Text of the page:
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Ignore the critics, ‘Metal Gear Rising: Revengeance’ has great design

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Despite getting a mostly positive reception (and in fact being an awesome game ) there has been some rather odd coverage surrounding the release of Metal Gear Rising: Revengeance. Kotaku, as well as some other blogs and sites, ran a feature on how to play to game as it apparently “does a terrible job of explaining anything to you.” On top of explaining a bunch of basic mechanics for the game, the feature claims that “It’s not your fault that you might be stuck; It’s Platinum’s.” Let’s ignore the fact the writer doesn’t understand how to use a semi colon and focus on the absurdity of the statement itself.

First off, there’s one thing Revengeance can’t really be defended on in terms of conveyance, and that’s how it explains it’s parrying system. Learning to parry is incredibly important for the combat and many of the later boss battles are pretty much impossible if you can’t do it consistently, and although the game does feature a tutorial on it it’s description of it is vague at best and you’re given one guy to practice on who barely attacks you in the first place. Here’s the trick to parrying, you quickly tap the direction of the opponent attacking you along with the light attack button at the right time and it’ll work if done correctly, the game seems to imply you hold the direction and tap the attack button which is not the case. You’ll get it down eventually and although this isn’t great design it’s hardly a game breaker either.

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Everything else however, is absolutely fine and as long as you pay proper attention there’s nothing to get lost on, and if you do it’s your own fault. There’s the fact that the AR mode can be used to detect enemies and hidden items, the game very early on informs you that this mode can be used to find your next objective if you get lost so very quickly you’re told of its existence and how to turn it on,  just not everything it can be used for. The thing is, when you turn it on you should immediately notice things popping up on the radar and very quickly realise that it’s worth turning on every now and then to scan the arena, and if you didn’t bother to test out a feature of the gameplay that’s shown to you that’s your own damn fault. Furthermore, it’s a little baffling that a video game journalist would seriously criticise a game for not flat out telling you how to find the hidden items, that’s what makes them, y’know, hidden.

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Another part of the Revengeance people have complained about is the item and weapon menu and that it’s not explained in tedious detail to you. Okay, this is where I personally love the design of Revengeance, in the first chapter (after the prologue one) there’s a section with enemies that haven’t detected you yet, and directly in front of them there’s not one but two rocket launchers just sitting there for you to pick up. If a game hands you a rocket launcher and your priority isn’t to immediately figure out how to use it then again blame yourself for your own lack of curiosity. You should immediately discover that using the D-Pad opens a menu where you can manage your items (including health items) and weapons, with a description of every single item and weapon you have so you’re not left clueless. Again, your own fault if you didn’t figure this out, Revengeance had faith in your ability to figure basic things out and you failed.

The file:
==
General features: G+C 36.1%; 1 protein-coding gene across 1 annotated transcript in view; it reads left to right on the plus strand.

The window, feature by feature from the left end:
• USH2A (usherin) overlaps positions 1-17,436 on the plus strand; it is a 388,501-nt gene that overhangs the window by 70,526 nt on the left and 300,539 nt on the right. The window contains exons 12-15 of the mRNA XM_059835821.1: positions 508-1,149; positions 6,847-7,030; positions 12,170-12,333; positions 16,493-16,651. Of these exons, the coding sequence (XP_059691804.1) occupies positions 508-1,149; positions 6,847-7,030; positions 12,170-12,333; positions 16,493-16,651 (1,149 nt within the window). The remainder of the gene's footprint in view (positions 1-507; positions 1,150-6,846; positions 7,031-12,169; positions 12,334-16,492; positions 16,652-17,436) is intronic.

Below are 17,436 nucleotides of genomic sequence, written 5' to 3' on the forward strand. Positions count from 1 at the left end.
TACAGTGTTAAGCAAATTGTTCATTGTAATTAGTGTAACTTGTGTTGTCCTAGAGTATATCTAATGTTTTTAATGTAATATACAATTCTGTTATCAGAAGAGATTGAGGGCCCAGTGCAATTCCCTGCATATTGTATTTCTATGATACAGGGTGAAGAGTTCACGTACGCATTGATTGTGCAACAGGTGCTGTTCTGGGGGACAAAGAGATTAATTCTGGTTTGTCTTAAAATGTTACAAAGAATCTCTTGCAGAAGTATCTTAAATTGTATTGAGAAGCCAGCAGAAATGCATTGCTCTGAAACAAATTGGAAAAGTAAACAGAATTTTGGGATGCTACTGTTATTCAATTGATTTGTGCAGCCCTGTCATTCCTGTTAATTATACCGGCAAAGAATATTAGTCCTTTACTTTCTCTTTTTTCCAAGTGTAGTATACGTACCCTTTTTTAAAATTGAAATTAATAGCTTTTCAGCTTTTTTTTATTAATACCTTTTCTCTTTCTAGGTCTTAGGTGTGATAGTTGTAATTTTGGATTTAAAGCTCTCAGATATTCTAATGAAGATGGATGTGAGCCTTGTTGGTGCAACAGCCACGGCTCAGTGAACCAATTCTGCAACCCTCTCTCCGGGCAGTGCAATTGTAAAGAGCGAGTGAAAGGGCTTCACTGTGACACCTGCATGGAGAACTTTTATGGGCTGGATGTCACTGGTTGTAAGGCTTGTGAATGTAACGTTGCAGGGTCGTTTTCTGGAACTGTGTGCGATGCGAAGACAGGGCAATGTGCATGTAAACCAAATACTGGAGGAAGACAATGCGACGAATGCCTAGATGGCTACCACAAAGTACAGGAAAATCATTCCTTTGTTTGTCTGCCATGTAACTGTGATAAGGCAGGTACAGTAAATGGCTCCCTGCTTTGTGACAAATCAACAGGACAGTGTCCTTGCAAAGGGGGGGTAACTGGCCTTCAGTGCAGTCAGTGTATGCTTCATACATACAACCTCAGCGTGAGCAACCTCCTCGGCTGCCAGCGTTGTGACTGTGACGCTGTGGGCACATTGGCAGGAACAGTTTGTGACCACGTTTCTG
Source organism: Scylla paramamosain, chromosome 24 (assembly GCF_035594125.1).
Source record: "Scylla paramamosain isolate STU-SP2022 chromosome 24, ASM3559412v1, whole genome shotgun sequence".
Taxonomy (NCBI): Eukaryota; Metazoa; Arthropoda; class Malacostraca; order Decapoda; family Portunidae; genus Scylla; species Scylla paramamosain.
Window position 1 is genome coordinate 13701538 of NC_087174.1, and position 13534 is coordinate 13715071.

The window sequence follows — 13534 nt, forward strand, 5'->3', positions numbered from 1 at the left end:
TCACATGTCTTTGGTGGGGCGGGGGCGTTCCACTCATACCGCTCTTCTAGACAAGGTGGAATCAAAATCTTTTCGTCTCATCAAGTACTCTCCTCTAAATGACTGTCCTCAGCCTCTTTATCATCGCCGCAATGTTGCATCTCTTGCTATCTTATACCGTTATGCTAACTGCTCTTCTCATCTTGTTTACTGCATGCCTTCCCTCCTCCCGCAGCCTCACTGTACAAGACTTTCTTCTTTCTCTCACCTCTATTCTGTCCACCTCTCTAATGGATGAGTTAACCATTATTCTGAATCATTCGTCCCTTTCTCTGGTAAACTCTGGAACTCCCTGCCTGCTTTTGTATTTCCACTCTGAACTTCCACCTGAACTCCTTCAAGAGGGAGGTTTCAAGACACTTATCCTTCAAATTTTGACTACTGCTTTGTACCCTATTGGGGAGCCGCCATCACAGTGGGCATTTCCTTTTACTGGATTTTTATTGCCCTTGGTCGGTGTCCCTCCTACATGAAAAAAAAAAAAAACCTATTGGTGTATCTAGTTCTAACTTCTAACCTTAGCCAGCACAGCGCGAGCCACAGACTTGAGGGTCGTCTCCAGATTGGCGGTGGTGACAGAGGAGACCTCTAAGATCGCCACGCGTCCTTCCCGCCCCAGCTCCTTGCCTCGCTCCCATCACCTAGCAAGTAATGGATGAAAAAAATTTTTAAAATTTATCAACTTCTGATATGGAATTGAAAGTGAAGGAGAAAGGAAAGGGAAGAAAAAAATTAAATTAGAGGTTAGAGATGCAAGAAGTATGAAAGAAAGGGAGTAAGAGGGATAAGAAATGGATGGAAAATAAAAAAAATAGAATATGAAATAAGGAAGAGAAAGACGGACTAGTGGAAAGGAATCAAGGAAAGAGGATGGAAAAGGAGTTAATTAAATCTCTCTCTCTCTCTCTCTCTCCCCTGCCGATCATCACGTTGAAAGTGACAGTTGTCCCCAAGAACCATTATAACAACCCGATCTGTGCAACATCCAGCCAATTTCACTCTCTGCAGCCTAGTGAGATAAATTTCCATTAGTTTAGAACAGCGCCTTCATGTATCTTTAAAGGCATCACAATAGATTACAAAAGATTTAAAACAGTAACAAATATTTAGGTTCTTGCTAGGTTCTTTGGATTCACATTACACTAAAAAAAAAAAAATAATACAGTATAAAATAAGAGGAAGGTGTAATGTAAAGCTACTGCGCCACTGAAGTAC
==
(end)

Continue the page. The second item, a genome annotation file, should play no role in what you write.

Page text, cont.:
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It would be so easy to go on and on about all the tiny things about Revengeance that can be easily figured out without the first two hours by nothing more than PLAYING THE GAME but it’s more worthwhile to ponder, what does this backlash mean for game design? This generation has been absolutely atrocious in terms of design and allowing the player to figure a game out themselves through pure intuitive gameplay, as bigger and better looking as games are getting it’s becoming near impossible to find an organic experience in any of them. Yet, here we have a game that totally lets you figure out practically every part of it for yourself to significantly higher satisfaction but people and so called journalists complain about it.

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It’s worth wondering, has the sludge of recent triple A gaming ruined certain aspects of game design? Are people so used to tutorials and hand holding in modern games that they just won’t accept anything else? I would like to say the answer is hopefully no, and the success of games such as Dark Souls is testament to that, but it is worrying that basic elements of game design from the late 80s onwards are being criticised nowadays because people can’t be bothered to deal with not immediately being able to understand and run through a game.

Here’s a bit of game theory, what’s better when you’re trying to learn a new board game or new trading card game? Do you sit down together and all read the rules for hours on end until you’ve got the basics memorised, or is your default option to just start playing it straight away with the rules for reference, and just see how it goes. EVERYONE picks the second option because the first option is simply less fun, it’s so much better to run into something and make mistakes and build your own understanding of the mechanics than to have them drilled into your brain beforehand so there’s nothing to discover on your own.

Metal Gear Rising is awesome, and should not be punished for having faith in its audience to figure out the basics of what is ultimately a pretty simple game.  And to the Kotaku writers, that Wolf boss really wasn’t difficult at all, please pay more attention to the games you cover in future.


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